"May I have your attention, please!" The group turned to face him, conversation falling silent, and Miles gazed round at their intent faces. "I've been asked to say a few words about Doctor Julian Bashir." He fell silent for a moment, seeming to think. "When I first met him, Julian was a wet-behind-the-ears officer fresh out of the Academy. Oh, he was brilliant all right Ñ downright scary, at times Ñ but he didn't have the experience to put things in perspective." A wistful smile curved his small, neat mouth. "Sometimes he reminded me of a puppy, eagerly chasing after anything that caught his fancy." Jadzia smiled silently to herself and exchanged a glance with Commander Sisko. "He attached himself to me, and at first I wasn't so sure that that was a good thing... but Julian was the sort of person who grew on you after a while. And he grew on me right quick, until the time came when I couldn't imagine my life without having him as a part of it.

"As the years passed he learned, and he learned fast. He never stopped trying to improve himself, to learn more, to be a better officer and a better person. He had a heart of gold under his brash exterior. He was a true healer and a true friend. And even if we couldn't bring him home from that God-forsaken planet where he met his end, I know he'll always be a part of us. We'll never forget him, and somewhere, I'm damned sure he knows it."

He raised his glass. "To Julian Bashir."

The crowd followed suit. "To Julian Bashir," they intoned, and drank.

But - the runabout's systems failed. There was no planet. Nobody was left -

The scene changed again. Night in a scrub forest, a rocky hillside, a runabout tilted almost on its side, the vegetation around it still smouldering from the impact. The spacecraft's door opened and the glare of burning instrument panels spilled through onto the rough ground. Bashir barely had time to come to terms with the new perspective when a figure appeared in the rectangle of light, stumbling down onto the planet's surface, carrying a body in his arms.

It was Garak, his brocade tunic torn down one arm, and the body he was carrying was Bashir's own. Beyond him Bashir could make out Miles in the blazing interior, slumped over a console, his body charred from a plasma burst. Already dead, most likely - if not, soon to be.

Garak completely ignored him. He was focussed on getting his friend out of the danger zone, even though the gaping wound that penetrated Bashir's chest and dripped blood directly onto the ground revealed that it was already too late for such efforts to make any practical difference.

Several meters away from the runabout he sank to his knees and lowered Bashir to the ground, still supporting his shoulders with one arm. He looked down at the limp angle of the Human's neck, at the head tipped back, at the bloodied hands open like fallen birds in the dust. He laid his fingers to the lip of the fatal wound. His eyes gleamed in the shadows of his face, taking in every detail with trained and inexorable precision.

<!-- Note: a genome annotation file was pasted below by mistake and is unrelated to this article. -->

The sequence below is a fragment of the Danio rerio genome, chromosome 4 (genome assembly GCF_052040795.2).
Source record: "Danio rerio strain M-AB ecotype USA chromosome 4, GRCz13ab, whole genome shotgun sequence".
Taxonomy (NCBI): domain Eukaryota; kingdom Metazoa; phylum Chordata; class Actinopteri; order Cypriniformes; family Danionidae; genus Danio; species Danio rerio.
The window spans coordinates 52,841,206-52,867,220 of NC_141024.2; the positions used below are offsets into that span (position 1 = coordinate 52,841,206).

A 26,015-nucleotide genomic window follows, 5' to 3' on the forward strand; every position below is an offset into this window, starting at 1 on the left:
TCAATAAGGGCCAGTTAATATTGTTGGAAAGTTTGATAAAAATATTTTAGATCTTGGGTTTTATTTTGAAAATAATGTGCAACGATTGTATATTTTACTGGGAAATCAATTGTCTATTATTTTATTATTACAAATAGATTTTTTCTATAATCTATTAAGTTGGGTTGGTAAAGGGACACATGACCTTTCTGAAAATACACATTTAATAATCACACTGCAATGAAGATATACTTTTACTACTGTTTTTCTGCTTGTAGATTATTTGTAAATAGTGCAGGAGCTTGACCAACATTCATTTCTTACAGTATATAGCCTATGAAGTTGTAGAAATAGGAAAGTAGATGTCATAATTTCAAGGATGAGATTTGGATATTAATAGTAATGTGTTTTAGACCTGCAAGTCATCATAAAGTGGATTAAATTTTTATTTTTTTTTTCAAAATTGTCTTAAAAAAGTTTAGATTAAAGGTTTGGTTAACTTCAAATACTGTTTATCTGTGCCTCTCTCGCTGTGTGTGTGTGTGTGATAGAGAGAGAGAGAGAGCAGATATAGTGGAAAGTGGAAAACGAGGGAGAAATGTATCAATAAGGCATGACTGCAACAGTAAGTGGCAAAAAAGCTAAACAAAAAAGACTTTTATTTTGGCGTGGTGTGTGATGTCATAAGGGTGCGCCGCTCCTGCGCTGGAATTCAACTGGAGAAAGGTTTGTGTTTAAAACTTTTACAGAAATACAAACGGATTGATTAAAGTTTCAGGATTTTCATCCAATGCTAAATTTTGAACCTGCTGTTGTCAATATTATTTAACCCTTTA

For a span of seconds he simply gazed. Then his face slowly twisted, contorting into a rictus of agony. He hugged Bashir to him and a long, harsh, keening howl burst from between his tightly clenched teeth, a sound of unmistakable rage and grief. He bent over Bashir's corpse and cried, his whole body shaking with emotional reaction. He cupped the back of Bashir's head in his hand and raised it so that he could stroke his cheek along the line of Bashir's jaw, a gesture whose precise significance Bashir did not recognize but whose general sense was clear to him: tenderness, regret, love... emotions he understood all the better because he'd just experienced them himself.

Garak wept almost silently after that initial scream of anguish, but soon he mastered himself again. He laid Bashir's body down on the hard ground, supporting the nape of his neck as if he could still feel such things, and studied his pale face one final time. He touched the human's lips with red-stained fingers, his own expression nearly serene.

Then, in the light of the burning runabout, he found a sturdy tree branch of handy length and began to dig a single grave.

Bashir's eyes opened to light.

Steady, warm, familiar light. Shades of cream and grey around him, illuminated panels overhead. The interior of the runabout, intact and undamaged.

Beside him he heard a sharply indrawn breath. He turned his head to see Miles staring at him, his pale eyes wide. Unburned, clad in his regular Starfleet uniform, and very much alive.

"What the hell was that?" the Chief breathed.

Bashir frowned. Behind them both Garak said: "Indeed. Did either of you experience...?"

"Visions." Bashir turned in his seat to see Garak sitting there, neat and composed and unharmed. His eyes locked with the Cardassian's. Did he detect an unusual depth of emotion lurking there?

Miles' hands were flying across his instrument panel. "Whatever it was, I think we'd better get the hell out of here."

"For once I agree with the Chief completely," Garak said, his gaze still fixed on Bashir's face. "And perhaps it would be best if we never spoke of this again."

Miles snorted. "Unlike you, we have to make a report."

Garak smiled blandly. "How unfortunate. It's times like this that I'm glad to be a simple tailor."

Bashir turned his attention back to his own console, his mind eased by the habitual sparring. Everything was exactly as it had always been.

Or perhaps, a voice murmured deep within, if I'm brave enough, things will never be the same again.